Heritage group to protest against demolition of Scots Church Hall in Melbourne CBD

Heritage group to protest against demolition of Scots Church Hall in Melbourne CBD
Heritage group to protest against demolition of Scots Church Hall in Melbourne CBD

Melburnians will be protesting tomorrow against the slated demolition of the 1928-built Scots Church Hall and associated buildings on the corner of Collins Street and Russell Street.

Melbourne Heritage Action will march against the approved development by Scots Church Properties Trust, arguing that planning authorities have ignored regulations in approving the project.

Spokesperson for Melbourne Heritage Action Rupert Mann says approval should never have been given to demolish the building.

“It’s supposed to have the highest level of heritage protection in Australia. Despite that, it’s being left as a wafer thin façade of one wall,” he says.

In 2007 then planning minister Justin Madden ignored Heritage Victoria recommendations and issued permits for the destruction of Scots Church Hall, the former Victorian car park and a former showroom.

Heritage Victoria opposed the demolition of the car park because of its historical and cultural significance – it was the first multi-level car park in Melbourne.

“That it was pushed through by Justin Madden is appalling. How can the peak heritage body of this state be overridden by one man?” Mann says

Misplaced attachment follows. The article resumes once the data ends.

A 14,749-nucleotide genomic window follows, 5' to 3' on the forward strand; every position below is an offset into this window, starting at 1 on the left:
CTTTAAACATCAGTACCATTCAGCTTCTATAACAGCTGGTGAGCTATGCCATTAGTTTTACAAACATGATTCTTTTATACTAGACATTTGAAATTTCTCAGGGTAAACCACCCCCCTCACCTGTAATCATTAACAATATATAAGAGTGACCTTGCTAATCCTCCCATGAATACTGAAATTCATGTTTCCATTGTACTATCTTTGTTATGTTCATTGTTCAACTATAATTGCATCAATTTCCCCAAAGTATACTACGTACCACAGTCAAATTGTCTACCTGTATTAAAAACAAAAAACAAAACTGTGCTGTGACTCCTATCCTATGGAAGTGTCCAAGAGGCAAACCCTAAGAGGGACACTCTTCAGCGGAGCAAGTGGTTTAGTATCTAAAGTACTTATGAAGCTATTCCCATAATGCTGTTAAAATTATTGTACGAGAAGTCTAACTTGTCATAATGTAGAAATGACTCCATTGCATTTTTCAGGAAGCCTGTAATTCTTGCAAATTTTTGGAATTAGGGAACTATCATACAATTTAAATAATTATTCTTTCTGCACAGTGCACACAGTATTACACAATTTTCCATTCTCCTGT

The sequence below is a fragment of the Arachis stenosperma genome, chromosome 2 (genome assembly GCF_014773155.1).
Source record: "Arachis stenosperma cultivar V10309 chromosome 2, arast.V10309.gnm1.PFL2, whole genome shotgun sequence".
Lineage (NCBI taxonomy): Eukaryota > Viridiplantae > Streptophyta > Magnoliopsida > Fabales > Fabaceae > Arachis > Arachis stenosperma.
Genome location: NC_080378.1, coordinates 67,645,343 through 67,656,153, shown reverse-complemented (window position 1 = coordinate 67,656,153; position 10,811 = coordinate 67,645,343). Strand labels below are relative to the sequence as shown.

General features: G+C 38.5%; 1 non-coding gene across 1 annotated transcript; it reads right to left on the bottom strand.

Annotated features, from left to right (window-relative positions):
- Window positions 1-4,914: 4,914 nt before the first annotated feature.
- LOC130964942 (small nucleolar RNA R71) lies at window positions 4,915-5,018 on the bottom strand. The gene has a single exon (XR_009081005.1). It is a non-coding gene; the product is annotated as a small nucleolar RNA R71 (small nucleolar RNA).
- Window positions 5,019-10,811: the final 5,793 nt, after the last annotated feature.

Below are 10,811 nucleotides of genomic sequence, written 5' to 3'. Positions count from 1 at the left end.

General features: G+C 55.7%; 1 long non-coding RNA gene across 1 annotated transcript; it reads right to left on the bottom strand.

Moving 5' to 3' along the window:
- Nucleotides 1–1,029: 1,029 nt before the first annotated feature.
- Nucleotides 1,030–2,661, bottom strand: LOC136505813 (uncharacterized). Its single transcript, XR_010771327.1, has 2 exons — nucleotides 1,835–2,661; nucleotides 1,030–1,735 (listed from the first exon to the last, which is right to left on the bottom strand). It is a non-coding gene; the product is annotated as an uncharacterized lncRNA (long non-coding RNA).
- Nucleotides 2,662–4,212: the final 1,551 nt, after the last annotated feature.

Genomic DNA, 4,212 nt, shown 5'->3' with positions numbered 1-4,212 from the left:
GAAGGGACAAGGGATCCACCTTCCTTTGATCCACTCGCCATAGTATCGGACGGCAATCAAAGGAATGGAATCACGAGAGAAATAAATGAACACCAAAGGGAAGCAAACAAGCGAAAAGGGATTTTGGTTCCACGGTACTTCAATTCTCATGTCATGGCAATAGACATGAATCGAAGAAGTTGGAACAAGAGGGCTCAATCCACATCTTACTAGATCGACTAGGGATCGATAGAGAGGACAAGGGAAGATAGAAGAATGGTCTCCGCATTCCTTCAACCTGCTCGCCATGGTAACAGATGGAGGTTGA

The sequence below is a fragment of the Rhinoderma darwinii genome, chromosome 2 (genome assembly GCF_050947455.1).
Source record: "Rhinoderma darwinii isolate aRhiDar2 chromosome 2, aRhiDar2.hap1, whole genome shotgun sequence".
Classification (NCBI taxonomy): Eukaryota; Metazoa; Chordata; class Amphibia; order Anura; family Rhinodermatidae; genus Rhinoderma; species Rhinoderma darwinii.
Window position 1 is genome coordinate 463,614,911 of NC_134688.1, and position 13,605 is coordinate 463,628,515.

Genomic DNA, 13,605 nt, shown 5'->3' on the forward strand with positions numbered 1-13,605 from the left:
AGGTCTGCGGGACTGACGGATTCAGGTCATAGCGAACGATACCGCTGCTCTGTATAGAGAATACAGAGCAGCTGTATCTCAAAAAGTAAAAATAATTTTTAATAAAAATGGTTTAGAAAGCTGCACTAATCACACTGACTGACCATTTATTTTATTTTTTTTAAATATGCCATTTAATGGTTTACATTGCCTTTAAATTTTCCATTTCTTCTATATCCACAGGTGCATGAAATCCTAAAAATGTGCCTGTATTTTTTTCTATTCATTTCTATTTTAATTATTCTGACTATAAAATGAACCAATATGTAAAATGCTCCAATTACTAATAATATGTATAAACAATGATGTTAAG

In 2006 trustees of the church signed a 99-year lease agreement with Grocon and APN Property Group to develop the site.

Grocon, in partnership with APN, plans to build a $220 million, 12-storey office block on the site, with Westpac as the anchor tenants in the Peddle Thorp-designed building.

The current plans incorporate just nine metres of the car park building.

Mann says it’s a poorly designed project that will detract from the character of the area.

“It’s a highly disrespectful incursion – they’ve made no attempt to preserve the heritage of the buildings. The whole streetscape will be destroyed,” he says.

“You begin to lose what makes Melbourne a great city. Life here is centred about these small-scale heritage precincts.”

Mann hopes to pressure APN into redesigning the project to further incorporate the older buildings.

In Victoria, any applications for a project in excess 25,000 square metres is automatically referred to the state planning minister and skips the council decision.

Mann says this is another point of contention that he hopes to raise with the protest.

“We want that threshold raised way up to 60,000, 70,000, even 80,000. We believe the City of Melbourne should have much more of a say on what goes on in Melbourne’s CBD.”

APN was unavailable for comment.

 

 

Alistair Walsh

Alistair Walsh

Deutsche Welle online reporter

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